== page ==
15-Year-Old New York Student Helps 500 Homeless Individuals By Donating Socks
All Articles

15-Year-Old New York Student Helps 500 Homeless Individuals By Donating Socks

The third cycle of the Climate Leaders Fellowship led high school students in researching climate change effects and finding solutions in their local communities. Students partnered with local organizations to launch donation drives to support those impacted and collaborated with other students to achieve their goals.

The online program is offered as a collaboration between the Stanford University Deliberative Democracy Lab and the Rustic Pathways Foundation.

Read about Malaika’s impactful experience below!

Malaika Singh
Age 15
Ethical Culture Fieldston High School
New York City, New York

Tell us about your Fellowship project!

Working with another Climate Fellow, I helped nearly 500 homeless New Yorkers this winter.

We researched topics for our project and reached out to a local church. We learned that socks are the most requested item for homeless shelters and decided to base our project on them.

For greater outreach, we chose to go online and created a GoFundMe. After sending targeted emails and texts to all our contacts, both local and international, who in turn sent the fundraiser to their connections, we began to receive donations.

We had an initial goal of $700 but ended up more than doubling it. While our suggested amount for donations was $5, people gave as much as $200 from as near as New York and New Jersey, and as far as India.

What organizations did you partner with?

We chose the oldest homeless organization in the city as our handoff. The Bowery Mission has been serving New Yorkers for 150 years and is recognized as one of the most effective.

They estimate 70,000 men, women, and children experience homelessness in New York City every year, and socks are one of the most-requested and least-given items in shelters. This was confirmed by the head of the soup kitchen at my neighborhood church.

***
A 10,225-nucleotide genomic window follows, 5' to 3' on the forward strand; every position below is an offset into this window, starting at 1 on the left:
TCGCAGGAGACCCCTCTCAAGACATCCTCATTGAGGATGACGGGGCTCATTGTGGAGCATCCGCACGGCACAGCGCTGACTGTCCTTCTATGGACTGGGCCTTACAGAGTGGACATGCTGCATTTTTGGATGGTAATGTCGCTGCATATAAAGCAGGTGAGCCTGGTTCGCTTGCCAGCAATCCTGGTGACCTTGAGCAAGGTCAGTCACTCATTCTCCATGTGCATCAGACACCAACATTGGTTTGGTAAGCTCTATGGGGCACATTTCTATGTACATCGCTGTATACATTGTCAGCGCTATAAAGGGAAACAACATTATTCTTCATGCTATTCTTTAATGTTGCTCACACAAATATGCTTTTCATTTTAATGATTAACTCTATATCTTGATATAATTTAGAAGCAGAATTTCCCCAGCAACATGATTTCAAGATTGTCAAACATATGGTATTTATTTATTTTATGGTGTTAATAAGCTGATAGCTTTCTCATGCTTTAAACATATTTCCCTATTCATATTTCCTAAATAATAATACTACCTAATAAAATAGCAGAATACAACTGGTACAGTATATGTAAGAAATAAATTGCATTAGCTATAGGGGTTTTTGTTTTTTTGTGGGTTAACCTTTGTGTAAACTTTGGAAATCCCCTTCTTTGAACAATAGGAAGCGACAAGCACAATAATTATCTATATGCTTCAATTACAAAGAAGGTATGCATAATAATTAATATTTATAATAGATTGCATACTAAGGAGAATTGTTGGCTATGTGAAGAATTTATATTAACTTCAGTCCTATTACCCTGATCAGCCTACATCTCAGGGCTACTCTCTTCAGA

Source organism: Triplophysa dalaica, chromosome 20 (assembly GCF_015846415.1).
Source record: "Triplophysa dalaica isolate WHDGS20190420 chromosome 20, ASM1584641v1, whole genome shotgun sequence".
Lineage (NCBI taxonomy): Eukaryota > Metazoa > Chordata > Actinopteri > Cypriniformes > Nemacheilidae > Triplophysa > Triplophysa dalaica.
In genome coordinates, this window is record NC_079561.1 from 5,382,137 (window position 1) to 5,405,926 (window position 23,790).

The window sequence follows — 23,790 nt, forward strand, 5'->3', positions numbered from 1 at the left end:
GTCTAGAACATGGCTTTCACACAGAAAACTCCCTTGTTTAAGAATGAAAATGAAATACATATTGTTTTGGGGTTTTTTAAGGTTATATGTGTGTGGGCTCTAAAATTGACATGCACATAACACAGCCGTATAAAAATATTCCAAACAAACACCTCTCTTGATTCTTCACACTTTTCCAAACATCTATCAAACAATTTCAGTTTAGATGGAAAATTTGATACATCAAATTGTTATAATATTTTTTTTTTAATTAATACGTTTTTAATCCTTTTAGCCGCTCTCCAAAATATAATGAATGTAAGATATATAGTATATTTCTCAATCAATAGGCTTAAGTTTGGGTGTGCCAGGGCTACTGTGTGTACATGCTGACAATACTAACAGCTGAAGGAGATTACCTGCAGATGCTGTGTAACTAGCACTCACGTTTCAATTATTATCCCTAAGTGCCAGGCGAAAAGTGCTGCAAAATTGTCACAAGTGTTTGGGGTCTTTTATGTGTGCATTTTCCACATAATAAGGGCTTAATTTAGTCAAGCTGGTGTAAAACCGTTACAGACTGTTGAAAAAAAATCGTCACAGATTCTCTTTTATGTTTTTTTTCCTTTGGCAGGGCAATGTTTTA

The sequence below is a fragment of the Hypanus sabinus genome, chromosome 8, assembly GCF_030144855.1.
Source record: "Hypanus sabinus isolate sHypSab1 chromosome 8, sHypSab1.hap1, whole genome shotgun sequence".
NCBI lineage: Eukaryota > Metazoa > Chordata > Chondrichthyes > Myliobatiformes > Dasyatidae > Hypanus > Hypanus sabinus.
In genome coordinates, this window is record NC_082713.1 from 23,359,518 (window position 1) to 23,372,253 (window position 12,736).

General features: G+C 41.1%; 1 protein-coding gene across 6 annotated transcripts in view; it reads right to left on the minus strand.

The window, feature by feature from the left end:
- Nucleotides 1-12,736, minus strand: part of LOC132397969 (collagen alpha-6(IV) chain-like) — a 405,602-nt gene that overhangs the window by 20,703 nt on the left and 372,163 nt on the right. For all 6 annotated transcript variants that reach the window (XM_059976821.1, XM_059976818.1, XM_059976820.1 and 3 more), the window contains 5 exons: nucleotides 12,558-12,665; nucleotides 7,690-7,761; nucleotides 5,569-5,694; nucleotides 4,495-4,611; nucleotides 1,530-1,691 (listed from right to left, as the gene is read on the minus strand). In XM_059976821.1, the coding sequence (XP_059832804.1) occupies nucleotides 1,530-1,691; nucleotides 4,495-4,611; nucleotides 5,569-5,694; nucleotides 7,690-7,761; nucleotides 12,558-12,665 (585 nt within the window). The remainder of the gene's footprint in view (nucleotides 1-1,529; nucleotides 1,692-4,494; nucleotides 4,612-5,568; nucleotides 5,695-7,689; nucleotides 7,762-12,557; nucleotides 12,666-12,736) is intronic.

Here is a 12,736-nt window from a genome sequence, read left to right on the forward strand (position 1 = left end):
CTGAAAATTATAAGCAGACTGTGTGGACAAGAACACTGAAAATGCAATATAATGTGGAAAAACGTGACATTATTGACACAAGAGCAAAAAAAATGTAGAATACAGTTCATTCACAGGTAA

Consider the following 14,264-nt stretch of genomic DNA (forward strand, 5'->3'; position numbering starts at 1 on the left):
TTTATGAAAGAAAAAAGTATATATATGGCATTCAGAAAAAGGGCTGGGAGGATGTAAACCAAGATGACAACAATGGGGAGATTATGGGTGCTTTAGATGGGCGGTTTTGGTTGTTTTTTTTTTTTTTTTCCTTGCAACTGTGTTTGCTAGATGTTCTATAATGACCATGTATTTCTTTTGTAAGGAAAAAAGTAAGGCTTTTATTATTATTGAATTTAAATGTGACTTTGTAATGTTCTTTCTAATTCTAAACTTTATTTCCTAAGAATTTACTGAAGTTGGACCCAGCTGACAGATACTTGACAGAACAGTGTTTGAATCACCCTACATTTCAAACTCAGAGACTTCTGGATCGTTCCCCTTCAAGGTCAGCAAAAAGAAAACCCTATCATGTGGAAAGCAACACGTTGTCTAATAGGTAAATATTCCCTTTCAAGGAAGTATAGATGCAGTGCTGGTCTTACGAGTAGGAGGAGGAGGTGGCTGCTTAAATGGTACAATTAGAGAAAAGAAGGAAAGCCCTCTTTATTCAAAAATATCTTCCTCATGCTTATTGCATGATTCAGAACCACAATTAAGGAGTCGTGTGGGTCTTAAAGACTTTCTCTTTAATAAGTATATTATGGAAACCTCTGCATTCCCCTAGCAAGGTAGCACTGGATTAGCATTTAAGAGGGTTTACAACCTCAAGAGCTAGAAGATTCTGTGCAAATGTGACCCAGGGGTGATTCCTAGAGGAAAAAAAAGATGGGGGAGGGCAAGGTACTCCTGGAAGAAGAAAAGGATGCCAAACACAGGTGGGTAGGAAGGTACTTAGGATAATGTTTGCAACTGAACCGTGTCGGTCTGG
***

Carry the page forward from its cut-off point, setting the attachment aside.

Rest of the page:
As a result of climate change, colder winters lead to more sickness. Because of the amount they walk, homeless people wear through their socks very quickly and are susceptible to frostbite and other cold-related illnesses.

We closed our fundraiser before Thanksgiving to beat the shopping rush and to guarantee Bowery Mission would have the socks in time for winter.

We researched companies to ensure a fully climate-friendly project and settled on Pact. They use 81% less water and 62% less energy than the average sock company. Operations are zero net carbon and fair trade.

We personally delivered the socks after school to Bowery on November 17th so they had them for their Thanksgiving soup kitchen week. Afterward, we informed all our donors with pictures of proof of delivery.

In all, we delivered 450 pairs of socks, including 150 pairs for youth, 60 pairs for babies, and 240 pairs for adults.

How did participating in the Climate Leaders Fellowship make you feel?

Participating in the Fellowship helped me realize that I can make a major impact, even as a teen. I learned that I don’t have to be an adult to make a big change.

I was surprised by the generosity of people and how they reached out to their network for donations. Every day, I was excited to see the response to our fundraising as more donations came in. And finally, at the handoff, I couldn’t have been more proud of our project.

What do you enjoy doing for fun?

In my free time, I enjoy exploring my neighborhood with friends. There are so many parts we haven’t discovered, even after living in my area for 7 years.

I have a passion for music and play piano and viola. I also work at my rock climbing gym, and I enjoy coaching younger climbers.

And last but certainly not least, in warmer months, I love hiking with my 8-year-old rescue dog, Solo.

Do you have any ideas about your future career aspirations?

Though college is very far away, as I’m in 9th grade, I have a strong passion for helping people. I’ve also always loved writing in any form. I’d like to major in advocacy with an aspect of journalism.

Do you have advice for other students who want to make a positive impact? 

My advice would be to look for people who live in your community to work with. It’s always helpful to have a partner.

Don’t be afraid to reach out to everyone you know for your project outreach because people will surprise you.

Use the internet to your advantage–there are so many amazing websites that will help you.

And finally, to be ready for problems. There are always going to be solutions. Everyone has a community – reach out to your family and experienced adults for help.

About the Author

Kayla Anzalone